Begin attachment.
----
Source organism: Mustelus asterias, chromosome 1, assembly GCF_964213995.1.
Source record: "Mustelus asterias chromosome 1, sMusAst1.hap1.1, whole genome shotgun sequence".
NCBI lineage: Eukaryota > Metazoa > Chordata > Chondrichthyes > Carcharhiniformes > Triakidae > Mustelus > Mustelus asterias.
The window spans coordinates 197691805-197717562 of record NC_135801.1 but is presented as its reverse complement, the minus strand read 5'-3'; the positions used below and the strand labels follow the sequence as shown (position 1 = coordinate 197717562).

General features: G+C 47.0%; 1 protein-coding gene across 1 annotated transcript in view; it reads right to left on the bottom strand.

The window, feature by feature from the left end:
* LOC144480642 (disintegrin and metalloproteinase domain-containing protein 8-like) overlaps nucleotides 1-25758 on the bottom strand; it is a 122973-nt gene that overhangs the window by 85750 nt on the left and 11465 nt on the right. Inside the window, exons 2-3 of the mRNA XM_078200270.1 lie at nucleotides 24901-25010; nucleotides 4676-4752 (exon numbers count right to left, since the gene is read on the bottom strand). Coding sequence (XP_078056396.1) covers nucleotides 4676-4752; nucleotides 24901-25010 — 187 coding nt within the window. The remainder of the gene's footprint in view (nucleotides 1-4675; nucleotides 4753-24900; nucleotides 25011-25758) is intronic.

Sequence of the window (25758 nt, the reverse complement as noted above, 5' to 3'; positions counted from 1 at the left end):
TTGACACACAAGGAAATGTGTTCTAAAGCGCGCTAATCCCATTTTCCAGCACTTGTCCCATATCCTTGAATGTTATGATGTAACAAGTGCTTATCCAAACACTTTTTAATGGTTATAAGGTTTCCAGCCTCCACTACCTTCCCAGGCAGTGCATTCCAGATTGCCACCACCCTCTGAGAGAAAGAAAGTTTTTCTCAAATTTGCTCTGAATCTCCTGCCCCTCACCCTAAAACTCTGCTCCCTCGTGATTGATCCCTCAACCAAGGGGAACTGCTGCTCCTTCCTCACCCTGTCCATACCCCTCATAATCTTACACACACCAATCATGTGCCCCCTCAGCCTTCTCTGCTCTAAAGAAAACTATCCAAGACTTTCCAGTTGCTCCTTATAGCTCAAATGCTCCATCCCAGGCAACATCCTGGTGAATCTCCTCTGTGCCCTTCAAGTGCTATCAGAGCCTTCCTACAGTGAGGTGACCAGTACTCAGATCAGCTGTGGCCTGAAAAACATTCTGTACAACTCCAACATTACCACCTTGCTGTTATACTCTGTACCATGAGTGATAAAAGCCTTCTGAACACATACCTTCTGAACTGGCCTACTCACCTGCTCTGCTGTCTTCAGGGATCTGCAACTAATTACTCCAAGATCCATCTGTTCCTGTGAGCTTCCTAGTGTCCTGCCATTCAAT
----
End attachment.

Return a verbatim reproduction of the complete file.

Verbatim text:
Source organism: Mustelus asterias, chromosome 1, assembly GCF_964213995.1.
Source record: "Mustelus asterias chromosome 1, sMusAst1.hap1.1, whole genome shotgun sequence".
NCBI lineage: Eukaryota > Metazoa > Chordata > Chondrichthyes > Carcharhiniformes > Triakidae > Mustelus > Mustelus asterias.
The window spans coordinates 197691805-197717562 of record NC_135801.1 but is presented as its reverse complement, the minus strand read 5'-3'; the positions used below and the strand labels follow the sequence as shown (position 1 = coordinate 197717562).

General features: G+C 47.0%; 1 protein-coding gene across 1 annotated transcript in view; it reads right to left on the bottom strand.

The window, feature by feature from the left end:
* LOC144480642 (disintegrin and metalloproteinase domain-containing protein 8-like) overlaps nucleotides 1-25758 on the bottom strand; it is a 122973-nt gene that overhangs the window by 85750 nt on the left and 11465 nt on the right. Inside the window, exons 2-3 of the mRNA XM_078200270.1 lie at nucleotides 24901-25010; nucleotides 4676-4752 (exon numbers count right to left, since the gene is read on the bottom strand). Coding sequence (XP_078056396.1) covers nucleotides 4676-4752; nucleotides 24901-25010 — 187 coding nt within the window. The remainder of the gene's footprint in view (nucleotides 1-4675; nucleotides 4753-24900; nucleotides 25011-25758) is intronic.

Sequence of the window (25758 nt, the reverse complement as noted above, 5' to 3'; positions counted from 1 at the left end):
TTGACACACAAGGAAATGTGTTCTAAAGCGCGCTAATCCCATTTTCCAGCACTTGTCCCATATCCTTGAATGTTATGATGTAACAAGTGCTTATCCAAACACTTTTTAATGGTTATAAGGTTTCCAGCCTCCACTACCTTCCCAGGCAGTGCATTCCAGATTGCCACCACCCTCTGAGAGAAAGAAAGTTTTTCTCAAATTTGCTCTGAATCTCCTGCCCCTCACCCTAAAACTCTGCTCCCTCGTGATTGATCCCTCAACCAAGGGGAACTGCTGCTCCTTCCTCACCCTGTCCATACCCCTCATAATCTTACACACACCAATCATGTGCCCCCTCAGCCTTCTCTGCTCTAAAGAAAACTATCCAAGACTTTCCAGTTGCTCCTTATAGCTCAAATGCTCCATCCCAGGCAACATCCTGGTGAATCTCCTCTGTGCCCTTCAAGTGCTATCAGAGCCTTCCTACAGTGAGGTGACCAGTACTCAGATCAGCTGTGGCCTGAAAAACATTCTGTACAACTCCAACATTACCACCTTGCTGTTATACTCTGTACCATGAGTGATAAAAGCCTTCTGAACACATACCTTCTGAACTGGCCTACTCACCTGCTCTGCTGTCTTCAGGGATCTGCAACTAATTACTCCAAGATCCATCTGTTCCTGTGAGCTTCCTAGTGTCCTGCCATTCAAT